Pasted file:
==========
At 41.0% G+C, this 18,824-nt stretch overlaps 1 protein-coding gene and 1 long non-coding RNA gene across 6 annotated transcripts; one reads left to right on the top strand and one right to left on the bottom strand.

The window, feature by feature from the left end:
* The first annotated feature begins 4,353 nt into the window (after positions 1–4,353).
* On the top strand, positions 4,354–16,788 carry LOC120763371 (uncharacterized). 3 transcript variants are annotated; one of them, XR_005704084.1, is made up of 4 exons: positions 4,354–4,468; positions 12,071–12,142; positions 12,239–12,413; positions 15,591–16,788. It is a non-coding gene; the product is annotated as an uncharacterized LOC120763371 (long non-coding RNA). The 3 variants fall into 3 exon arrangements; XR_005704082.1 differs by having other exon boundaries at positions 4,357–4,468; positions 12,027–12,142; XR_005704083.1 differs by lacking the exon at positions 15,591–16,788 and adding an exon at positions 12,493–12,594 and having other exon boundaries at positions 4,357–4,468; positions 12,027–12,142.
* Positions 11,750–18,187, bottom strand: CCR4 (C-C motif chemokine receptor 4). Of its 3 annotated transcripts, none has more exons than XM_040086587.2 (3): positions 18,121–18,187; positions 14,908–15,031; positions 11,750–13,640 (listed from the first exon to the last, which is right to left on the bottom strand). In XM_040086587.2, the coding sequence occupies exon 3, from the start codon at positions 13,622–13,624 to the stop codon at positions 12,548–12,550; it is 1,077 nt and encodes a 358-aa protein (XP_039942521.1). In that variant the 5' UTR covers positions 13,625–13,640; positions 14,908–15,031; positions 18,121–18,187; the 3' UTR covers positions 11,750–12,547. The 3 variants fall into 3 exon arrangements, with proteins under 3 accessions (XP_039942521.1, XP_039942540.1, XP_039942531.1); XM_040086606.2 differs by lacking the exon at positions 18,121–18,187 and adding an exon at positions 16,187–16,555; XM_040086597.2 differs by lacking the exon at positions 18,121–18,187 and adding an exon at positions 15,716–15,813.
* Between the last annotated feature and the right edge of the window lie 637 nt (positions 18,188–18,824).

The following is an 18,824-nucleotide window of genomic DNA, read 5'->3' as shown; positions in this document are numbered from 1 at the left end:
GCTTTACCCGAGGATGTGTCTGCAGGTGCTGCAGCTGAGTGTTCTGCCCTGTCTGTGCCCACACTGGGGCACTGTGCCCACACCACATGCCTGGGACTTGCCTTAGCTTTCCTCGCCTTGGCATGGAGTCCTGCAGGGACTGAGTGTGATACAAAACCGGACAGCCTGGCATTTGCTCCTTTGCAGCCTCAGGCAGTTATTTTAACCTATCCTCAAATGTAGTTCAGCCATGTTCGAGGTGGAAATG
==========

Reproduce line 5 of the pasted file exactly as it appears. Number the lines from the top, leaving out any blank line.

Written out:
* Positions 11,750–18,187, bottom strand: CCR4 (C-C motif chemokine receptor 4). Of its 3 annotated transcripts, none has more exons than XM_040086587.2 (3): positions 18,121–18,187; positions 14,908–15,031; positions 11,750–13,640 (listed from the first exon to the last, which is right to left on the bottom strand). In XM_040086587.2, the coding sequence occupies exon 3, from the start codon at positions 13,622–13,624 to the stop codon at positions 12,548–12,550; it is 1,077 nt and encodes a 358-aa protein (XP_039942521.1). In that variant the 5' UTR covers positions 13,625–13,640; positions 14,908–15,031; positions 18,121–18,187; the 3' UTR covers positions 11,750–12,547. The 3 variants fall into 3 exon arrangements, with proteins under 3 accessions (XP_039942521.1, XP_039942540.1, XP_039942531.1); XM_040086606.2 differs by lacking the exon at positions 18,121–18,187 and adding an exon at positions 16,187–16,555; XM_040086597.2 differs by lacking the exon at positions 18,121–18,187 and adding an exon at positions 15,716–15,813.